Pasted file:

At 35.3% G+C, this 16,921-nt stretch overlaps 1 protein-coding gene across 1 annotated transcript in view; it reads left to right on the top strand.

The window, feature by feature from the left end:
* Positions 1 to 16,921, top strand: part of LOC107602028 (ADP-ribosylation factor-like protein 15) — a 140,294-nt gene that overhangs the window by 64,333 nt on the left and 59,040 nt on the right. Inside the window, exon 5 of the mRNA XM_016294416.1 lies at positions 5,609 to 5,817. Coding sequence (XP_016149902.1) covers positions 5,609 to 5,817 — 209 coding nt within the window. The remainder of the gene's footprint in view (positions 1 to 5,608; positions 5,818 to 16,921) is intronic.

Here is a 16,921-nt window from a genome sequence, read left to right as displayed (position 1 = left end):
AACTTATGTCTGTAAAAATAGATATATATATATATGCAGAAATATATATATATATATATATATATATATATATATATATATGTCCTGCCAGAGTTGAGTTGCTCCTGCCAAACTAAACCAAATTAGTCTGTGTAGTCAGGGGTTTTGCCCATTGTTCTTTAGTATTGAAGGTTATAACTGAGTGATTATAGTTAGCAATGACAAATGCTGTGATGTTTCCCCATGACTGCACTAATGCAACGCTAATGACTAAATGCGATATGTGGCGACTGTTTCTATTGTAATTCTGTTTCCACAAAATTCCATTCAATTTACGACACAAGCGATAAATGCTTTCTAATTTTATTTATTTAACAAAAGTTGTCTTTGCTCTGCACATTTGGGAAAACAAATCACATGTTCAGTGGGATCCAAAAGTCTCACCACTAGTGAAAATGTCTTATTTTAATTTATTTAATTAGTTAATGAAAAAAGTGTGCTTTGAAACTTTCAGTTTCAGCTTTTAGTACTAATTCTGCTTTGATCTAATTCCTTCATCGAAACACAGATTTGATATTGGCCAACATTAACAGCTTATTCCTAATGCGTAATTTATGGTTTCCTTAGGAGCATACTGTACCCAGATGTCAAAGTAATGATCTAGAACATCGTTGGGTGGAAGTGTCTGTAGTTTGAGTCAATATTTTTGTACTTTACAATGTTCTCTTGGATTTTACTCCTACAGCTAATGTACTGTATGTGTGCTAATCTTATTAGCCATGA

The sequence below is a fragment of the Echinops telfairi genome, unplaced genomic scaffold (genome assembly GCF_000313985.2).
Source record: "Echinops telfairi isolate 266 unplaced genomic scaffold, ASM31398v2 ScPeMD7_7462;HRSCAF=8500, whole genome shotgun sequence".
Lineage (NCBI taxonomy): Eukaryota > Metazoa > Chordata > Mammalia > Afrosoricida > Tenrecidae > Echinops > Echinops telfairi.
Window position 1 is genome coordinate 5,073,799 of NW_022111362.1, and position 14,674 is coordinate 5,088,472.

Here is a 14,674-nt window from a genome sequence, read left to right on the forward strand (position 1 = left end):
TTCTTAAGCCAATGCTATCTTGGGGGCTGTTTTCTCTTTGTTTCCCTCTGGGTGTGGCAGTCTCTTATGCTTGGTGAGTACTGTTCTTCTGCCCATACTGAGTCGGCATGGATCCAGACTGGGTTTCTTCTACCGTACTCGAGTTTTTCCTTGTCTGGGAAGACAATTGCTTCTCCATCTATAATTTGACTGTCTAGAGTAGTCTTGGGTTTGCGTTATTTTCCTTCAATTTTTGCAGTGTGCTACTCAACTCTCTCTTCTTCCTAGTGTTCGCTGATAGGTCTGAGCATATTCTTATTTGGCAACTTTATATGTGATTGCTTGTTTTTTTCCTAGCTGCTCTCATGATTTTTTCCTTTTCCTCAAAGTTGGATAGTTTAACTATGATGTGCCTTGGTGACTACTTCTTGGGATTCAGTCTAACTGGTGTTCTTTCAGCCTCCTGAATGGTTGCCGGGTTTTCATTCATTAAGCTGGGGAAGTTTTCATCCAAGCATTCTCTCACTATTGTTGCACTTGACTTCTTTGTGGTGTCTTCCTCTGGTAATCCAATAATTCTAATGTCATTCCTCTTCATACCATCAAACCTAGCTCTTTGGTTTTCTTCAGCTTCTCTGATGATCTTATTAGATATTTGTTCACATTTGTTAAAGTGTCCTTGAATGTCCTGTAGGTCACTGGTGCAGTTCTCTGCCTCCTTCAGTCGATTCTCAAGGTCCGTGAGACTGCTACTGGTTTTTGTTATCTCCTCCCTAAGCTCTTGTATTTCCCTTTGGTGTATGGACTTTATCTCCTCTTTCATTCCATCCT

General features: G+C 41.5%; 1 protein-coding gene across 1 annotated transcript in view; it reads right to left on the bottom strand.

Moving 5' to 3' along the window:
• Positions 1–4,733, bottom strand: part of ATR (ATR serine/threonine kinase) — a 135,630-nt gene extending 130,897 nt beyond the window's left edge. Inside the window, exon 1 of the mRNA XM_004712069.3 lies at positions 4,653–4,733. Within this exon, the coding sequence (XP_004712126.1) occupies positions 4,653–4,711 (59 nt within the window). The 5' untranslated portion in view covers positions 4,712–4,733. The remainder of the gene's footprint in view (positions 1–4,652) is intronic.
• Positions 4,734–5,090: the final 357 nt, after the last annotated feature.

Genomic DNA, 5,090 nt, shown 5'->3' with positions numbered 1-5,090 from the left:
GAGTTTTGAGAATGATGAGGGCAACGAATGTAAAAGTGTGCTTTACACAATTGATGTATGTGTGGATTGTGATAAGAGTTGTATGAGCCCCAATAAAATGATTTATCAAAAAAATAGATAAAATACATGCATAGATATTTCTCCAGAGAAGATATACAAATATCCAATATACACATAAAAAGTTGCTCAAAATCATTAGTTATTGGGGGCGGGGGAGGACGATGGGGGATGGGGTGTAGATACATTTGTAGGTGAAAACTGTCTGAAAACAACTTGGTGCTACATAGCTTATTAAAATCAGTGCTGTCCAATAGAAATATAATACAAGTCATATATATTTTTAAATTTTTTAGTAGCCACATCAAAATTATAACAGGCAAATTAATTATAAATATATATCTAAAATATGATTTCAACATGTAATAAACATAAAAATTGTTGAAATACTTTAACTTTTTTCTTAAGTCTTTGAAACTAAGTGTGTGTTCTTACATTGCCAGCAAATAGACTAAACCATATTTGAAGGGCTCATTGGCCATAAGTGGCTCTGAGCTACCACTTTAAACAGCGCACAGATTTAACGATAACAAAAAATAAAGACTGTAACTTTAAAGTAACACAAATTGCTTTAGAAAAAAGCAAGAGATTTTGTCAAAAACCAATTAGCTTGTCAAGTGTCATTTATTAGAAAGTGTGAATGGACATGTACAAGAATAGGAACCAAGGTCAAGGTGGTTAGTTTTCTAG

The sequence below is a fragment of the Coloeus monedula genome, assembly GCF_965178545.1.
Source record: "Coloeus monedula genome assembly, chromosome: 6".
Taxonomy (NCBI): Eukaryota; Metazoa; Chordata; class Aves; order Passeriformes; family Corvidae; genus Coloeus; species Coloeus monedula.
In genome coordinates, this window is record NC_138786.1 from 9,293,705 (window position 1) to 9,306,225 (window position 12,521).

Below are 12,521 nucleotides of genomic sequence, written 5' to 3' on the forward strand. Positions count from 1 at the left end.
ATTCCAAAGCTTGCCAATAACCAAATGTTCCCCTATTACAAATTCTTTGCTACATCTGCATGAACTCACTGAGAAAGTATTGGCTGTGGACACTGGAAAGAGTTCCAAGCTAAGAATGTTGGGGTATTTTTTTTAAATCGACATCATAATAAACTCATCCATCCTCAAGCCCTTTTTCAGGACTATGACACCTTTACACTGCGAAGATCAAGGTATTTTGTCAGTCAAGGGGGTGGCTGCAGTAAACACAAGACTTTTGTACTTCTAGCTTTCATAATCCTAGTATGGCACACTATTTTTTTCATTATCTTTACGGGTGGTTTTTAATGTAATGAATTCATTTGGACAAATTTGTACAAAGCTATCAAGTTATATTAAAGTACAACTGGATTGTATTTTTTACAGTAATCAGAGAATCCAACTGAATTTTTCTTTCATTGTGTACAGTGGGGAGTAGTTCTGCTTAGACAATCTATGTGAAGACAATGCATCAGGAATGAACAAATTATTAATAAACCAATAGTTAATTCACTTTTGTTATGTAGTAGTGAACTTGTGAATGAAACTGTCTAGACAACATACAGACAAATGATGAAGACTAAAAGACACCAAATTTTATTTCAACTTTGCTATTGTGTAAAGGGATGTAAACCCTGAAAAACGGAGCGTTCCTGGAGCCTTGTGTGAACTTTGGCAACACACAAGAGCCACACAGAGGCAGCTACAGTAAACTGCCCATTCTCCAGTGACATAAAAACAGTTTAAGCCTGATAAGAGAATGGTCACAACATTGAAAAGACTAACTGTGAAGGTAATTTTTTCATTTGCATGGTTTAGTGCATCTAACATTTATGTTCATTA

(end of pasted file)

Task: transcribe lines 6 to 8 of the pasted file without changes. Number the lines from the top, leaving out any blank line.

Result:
The sequence below is a fragment of the Echinops telfairi genome, unplaced genomic scaffold (genome assembly GCF_000313985.2).
Source record: "Echinops telfairi isolate 266 unplaced genomic scaffold, ASM31398v2 ScPeMD7_7462;HRSCAF=8500, whole genome shotgun sequence".
Lineage (NCBI taxonomy): Eukaryota > Metazoa > Chordata > Mammalia > Afrosoricida > Tenrecidae > Echinops > Echinops telfairi.